My favorite playlist: Introduction

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This entry is part 1 of 5 in the series Favorite Playlist

What is the point of this blog? To share my musical activities, tastes and experiences with all of you. So I just thought one of the basics of a musician’s life is our relation to the composers and our preferences.

Of course, I have some favorite pieces. It’s always a hard choice, but I know more or less what I would bring to a lost island, even the list is long – it’s ok, now with the MP3 devices we don’t need CDs, so it wouldn’t take so much place. :D

Anyway, I thought it would be a nice subject to introduce you to my favorite composers and to some of their works that aren’t essentially the most famous ones; they are actually the ones that made me realize how much I loved those geniuses. Maybe you know them, or maybe you are contaminated by all the famous pieces that are played again and again in every concert program, like Beethoven Waldstein Sonata or Ravel Gaspard de la Nuit (it seems Ravel didn’t write anything else!).

So what do you say, let’s enjoy and listen some great non-commercial pieces?

My favorite playlist (1): Brahms

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This entry is part 2 of 5 in the series Favorite Playlist

Let’s first put some nice music background:


Direct Link to YouTube [BLSXaJIaKfo]

Those who know me personally will guess which composer I take first… and here he comes: Brahms! Ah, dear Johannes. I think there isn’t a day of the year that I don’t feel like listening to his music, in whatever circumstances. Probably because my character is also contemplative and nostalgic, like his music? And because I am crazy about Italy aswell? I guess many people have these characteristics. More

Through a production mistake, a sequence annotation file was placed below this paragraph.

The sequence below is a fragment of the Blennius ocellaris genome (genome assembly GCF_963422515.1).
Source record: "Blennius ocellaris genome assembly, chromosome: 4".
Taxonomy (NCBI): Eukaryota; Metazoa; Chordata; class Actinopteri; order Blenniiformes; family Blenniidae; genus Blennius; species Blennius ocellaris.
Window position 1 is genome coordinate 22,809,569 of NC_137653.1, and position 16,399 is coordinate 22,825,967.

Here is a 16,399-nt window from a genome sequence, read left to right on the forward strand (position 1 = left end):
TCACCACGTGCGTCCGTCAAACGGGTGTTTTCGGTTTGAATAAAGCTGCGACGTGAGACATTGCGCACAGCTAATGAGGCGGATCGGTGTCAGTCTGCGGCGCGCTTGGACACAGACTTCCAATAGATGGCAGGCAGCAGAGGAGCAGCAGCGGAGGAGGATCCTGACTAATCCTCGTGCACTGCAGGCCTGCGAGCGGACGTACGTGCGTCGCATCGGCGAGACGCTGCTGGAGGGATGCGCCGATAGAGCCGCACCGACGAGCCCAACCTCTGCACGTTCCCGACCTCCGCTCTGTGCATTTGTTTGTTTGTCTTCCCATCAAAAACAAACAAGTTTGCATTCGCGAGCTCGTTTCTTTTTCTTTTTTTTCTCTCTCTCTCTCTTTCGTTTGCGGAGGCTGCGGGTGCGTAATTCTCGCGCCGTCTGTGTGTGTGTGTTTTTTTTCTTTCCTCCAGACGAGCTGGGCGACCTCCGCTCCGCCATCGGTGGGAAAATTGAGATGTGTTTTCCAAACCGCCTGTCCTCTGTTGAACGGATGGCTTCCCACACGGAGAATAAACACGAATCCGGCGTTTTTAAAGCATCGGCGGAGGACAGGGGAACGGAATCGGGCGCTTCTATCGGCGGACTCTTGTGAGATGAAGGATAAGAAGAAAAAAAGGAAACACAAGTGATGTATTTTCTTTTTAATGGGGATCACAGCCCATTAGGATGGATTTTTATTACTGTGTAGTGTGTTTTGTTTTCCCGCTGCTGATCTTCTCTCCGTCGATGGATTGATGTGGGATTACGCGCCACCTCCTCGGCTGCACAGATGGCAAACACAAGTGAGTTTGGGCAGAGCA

My favorite playlists(2): Rachmaninoff

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This entry is part 2 of 5 in the series Favorite Playlist

Nothing irritates me more than people telling me that I like Rachmaninoff because I am a pianist, when I actually prefer his chamber music, his concertos and symphonies to his solo piano music! Besides, he was a great harmonist, and even his piano music is orchestral. In this aspect he can’t be compared to Chopin, for example, an amazing pianist and composer for piano (besides the cello sonata and some exceptions) who didn’t show so much talent for orchestration – with all my respect. ;)
Anyway, I’m going to act like a typical pianist and start with one of the quite unknown Rachmaninoff’s pieces for piano, the Elegy, played by the composer himself: More

My favorite playlist (3): Debussy

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This entry is part 3 of 5 in the series Favorite Playlist

After a long break due to summer holidays and occupations, here I am again to share with you some of my favorite pieces of the 150 years birthday boy: Claude Debussy – he makes me proud of being french! As Monet does. If I could choose a period of history to travel to, one of them would probably be during the Impressionism… As music critic Camille Mauclair says, “The landscapes of Claude Monet are in fact symphonies of luminous waves, and the music of Monsieur Debussy, based not on a succession of themes but on the relative values of sounds in themselves, bears a remarkable resemblance to these pictures. It is Impressionism consisting of sonorous patches.” More

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